The Landscape Photographer’s Biggest Mistakes (and How to Fix Them)

We get it: you find yourself perched on cliff, 50 feet above the most glorious landscape you’ve ever seen, or walking down a cobblestone street with a perfect row of 200 year-old houses. You are in awe, you stop and pull out your camera and shoot what has to be the greatest photograph ever taken. Then you look at it in your camera view/computer/lab and realize the awful truth: That’s not what I saw! That’s not the scene I witnessed! What happened?!

Sound familiar? Yup, happens to us all, but how can you side step this tragedy?

Take Your Time

Allowing yourself plenty of time and plenty of range will drastically change the way you are shooting landscapes. Most beginners believe that you see what the camera sees and unfortunately that is not the case. Make sure you are taking the photo from several different angles to allow yourself plenty to work with while editing and allow the camera to speak. Lighting and composition will change drastically with each shot.

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Exposure, Exposure, Exposure

Sight is in the eye of the beholder and cameras are no different. While you may see a well lit horizon, your camera may see too much sun, reflections, shadows and other defects that your eyes cannot pick up. Make sure you are shooting at various times of day (peak times will vary by location, but always try for a sunrise/sunset shoot time to allow for the best natural light) and at different angles. Once again, this will allow you some extra working material in post production. And speaking of post production…

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Blast of Color on Mt Rainier

Drop The Bias…

You wouldn’t paint your home without going back over it and doing touch ups would you? So why wouldn’t you employ the same techniques with photography? So many artists want raw and untouched, but unfortunately your clients aren’t as interested. That shadow that fell incorrectly across the tree? Get rid of it. That blurred bird that unexpectedly became the focal point? Ditch him. Go over your photographs and understand what you are seeing as a whole photo and what you are wanting to convey to your viewer, are you accomplishing that well?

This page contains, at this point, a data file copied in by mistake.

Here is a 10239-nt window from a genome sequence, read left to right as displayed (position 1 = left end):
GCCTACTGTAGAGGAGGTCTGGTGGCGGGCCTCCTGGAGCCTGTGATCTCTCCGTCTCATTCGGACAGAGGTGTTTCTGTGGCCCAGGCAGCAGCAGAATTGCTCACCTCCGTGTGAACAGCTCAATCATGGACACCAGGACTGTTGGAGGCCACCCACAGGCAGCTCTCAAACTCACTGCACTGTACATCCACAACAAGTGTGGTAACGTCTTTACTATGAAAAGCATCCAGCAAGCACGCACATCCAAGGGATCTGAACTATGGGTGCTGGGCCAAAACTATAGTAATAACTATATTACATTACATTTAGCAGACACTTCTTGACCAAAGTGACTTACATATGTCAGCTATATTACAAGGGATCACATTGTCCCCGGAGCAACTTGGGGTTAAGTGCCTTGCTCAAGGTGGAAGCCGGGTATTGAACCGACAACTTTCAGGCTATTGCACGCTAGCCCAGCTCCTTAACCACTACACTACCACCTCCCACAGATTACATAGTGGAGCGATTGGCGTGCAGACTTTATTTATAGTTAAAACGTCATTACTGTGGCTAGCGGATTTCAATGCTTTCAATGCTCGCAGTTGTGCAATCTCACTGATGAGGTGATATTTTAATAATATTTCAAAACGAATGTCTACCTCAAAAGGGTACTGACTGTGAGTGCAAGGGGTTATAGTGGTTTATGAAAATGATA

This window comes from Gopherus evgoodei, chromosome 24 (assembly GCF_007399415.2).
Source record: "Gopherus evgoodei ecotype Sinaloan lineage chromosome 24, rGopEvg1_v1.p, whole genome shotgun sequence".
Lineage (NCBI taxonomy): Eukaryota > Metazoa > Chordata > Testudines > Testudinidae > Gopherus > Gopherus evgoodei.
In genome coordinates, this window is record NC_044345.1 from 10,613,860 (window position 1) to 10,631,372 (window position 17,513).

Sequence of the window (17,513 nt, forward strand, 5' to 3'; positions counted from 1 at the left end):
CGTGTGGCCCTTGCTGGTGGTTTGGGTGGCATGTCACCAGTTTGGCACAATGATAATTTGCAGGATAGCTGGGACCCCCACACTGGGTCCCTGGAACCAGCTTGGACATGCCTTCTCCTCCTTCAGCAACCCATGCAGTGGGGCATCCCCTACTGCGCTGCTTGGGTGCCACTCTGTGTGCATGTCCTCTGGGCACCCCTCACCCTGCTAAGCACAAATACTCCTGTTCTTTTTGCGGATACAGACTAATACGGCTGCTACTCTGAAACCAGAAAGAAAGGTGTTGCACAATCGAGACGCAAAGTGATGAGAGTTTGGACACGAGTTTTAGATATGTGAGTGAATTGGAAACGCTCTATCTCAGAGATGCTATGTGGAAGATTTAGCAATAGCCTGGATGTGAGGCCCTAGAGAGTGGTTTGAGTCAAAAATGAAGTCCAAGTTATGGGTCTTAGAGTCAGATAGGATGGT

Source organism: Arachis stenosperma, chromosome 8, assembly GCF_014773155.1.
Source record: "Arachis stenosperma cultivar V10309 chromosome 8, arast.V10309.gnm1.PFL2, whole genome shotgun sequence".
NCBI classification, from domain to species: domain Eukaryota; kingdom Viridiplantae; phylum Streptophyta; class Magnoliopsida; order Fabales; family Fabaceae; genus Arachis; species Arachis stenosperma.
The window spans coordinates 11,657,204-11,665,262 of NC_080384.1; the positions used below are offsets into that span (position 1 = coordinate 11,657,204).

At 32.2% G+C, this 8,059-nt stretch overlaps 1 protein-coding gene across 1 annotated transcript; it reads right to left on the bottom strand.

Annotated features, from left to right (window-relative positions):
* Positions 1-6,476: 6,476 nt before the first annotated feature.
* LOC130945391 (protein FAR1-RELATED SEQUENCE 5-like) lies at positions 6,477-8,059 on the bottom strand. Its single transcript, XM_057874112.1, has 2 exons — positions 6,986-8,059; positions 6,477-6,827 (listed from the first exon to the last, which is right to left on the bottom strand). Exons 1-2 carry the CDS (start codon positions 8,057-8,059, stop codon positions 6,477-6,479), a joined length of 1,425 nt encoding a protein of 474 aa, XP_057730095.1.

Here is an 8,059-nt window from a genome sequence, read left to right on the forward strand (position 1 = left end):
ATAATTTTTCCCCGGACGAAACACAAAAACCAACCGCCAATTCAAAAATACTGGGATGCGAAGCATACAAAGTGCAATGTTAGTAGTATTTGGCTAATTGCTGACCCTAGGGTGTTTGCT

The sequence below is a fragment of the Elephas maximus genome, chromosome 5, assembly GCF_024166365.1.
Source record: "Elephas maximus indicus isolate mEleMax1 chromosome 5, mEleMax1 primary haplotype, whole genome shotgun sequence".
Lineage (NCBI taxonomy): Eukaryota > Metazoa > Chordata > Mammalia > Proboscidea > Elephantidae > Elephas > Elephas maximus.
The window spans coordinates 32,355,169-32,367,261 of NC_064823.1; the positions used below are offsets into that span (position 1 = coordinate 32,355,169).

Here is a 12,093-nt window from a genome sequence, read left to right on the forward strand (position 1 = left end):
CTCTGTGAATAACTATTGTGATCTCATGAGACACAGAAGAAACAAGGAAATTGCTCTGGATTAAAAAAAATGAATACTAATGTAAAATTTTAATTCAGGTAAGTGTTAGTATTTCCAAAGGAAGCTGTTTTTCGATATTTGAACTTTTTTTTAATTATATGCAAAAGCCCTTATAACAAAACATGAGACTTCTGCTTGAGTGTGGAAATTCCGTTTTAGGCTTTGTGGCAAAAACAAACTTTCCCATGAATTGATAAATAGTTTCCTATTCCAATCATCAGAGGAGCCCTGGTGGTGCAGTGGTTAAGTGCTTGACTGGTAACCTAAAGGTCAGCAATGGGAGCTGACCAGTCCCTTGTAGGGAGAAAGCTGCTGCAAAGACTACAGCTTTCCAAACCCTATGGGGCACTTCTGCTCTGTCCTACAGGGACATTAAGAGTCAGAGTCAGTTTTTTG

Blog Post Before and AfterThe Photo As A Whole

When we talk about landscape photography, we are speaking of a true landscape, a vast and wide moment in time. How can you possibly capture everything in that moment? Most don’t frankly. You use a wide angle to capture the entire portrait, but completely miss a focal point. Or they try to capture a focal point and completely miss what is happening in the foreground. It is truly best to understand what you are wanting to convey; a rock, a skyline, a storm rolling in, a herd of deer and focus. Do you really need an expansive sky in the foreground if the focus is the deer? If you are shooting a storm, why is the flat land taking up 75% of the photo? Make sure you are focus and then focus your camera.

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Here are some additional tips on how to avoid major mistakes: http://www.digitalcameraworld.com/2013/07/10/10-common-landscape-photography-mistakes-every-photographer-makes/

The Beauty of Black & White: “The Tree”

“The Tree” taken in Tuscany, winner of the Best Photo Piece of the 2014 Arkansas PPA  that captures a truly amazing scene in nature visible by Google Earth. The colorful image depicts a lone tree on a hillside with clouds moving overhead, but what happens when we alter to black and white?

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B&W photography is all about emotion, texture and shapes. Without color, the viewer focuses on entirely different elements such as the commanding position of the tree on the hill, the texture of the wheat and the dramatic movement of the clouds. Also, by removing color, any context or bias associated with the color is gone. You as the viewer are forced to look deeper into the photograph and see the emotion.

The beauty of emotion is the intensely personal relationship formed between the viewer and the piece; some will see an intensely haunting image reminiscent of pain and sorrow while others will be brought to a private place of peace and serenity.

It’s up to you as the artist to introduce the viewer to the range of emotion that only black and white photography can deliver. So the question is: What do you see?

2014 Award Highlights

It’s turned golden here at Ed Cooley Fine Art.

Now that award season is wrapping up for 2014 we thought we would share some of the top honors in Ed’s best award season ever. With these kinds of accolades, it’s easy to see why Ed has become America’s most award winning fine art photographer!  Since Ed began his career in 2011 he has won more awards than any other fine art photographer.

PPA Intl Print Competition – Gold Medal Photographer
PSA International Exhibition – Gold Medal and Best of Show
International Pano Awards – Gold Medal and Finalist
Southwest PPA: Arkansas’ Top Photographer
Arkansas PPA: Best of Show, 1st Place and Best Photo Decor

Epson Pano Awards Gold Medal and Competition Finalist Professional Photographers of America Gold Medal Photographer 2014 PSA Gold Medalist and Best of Show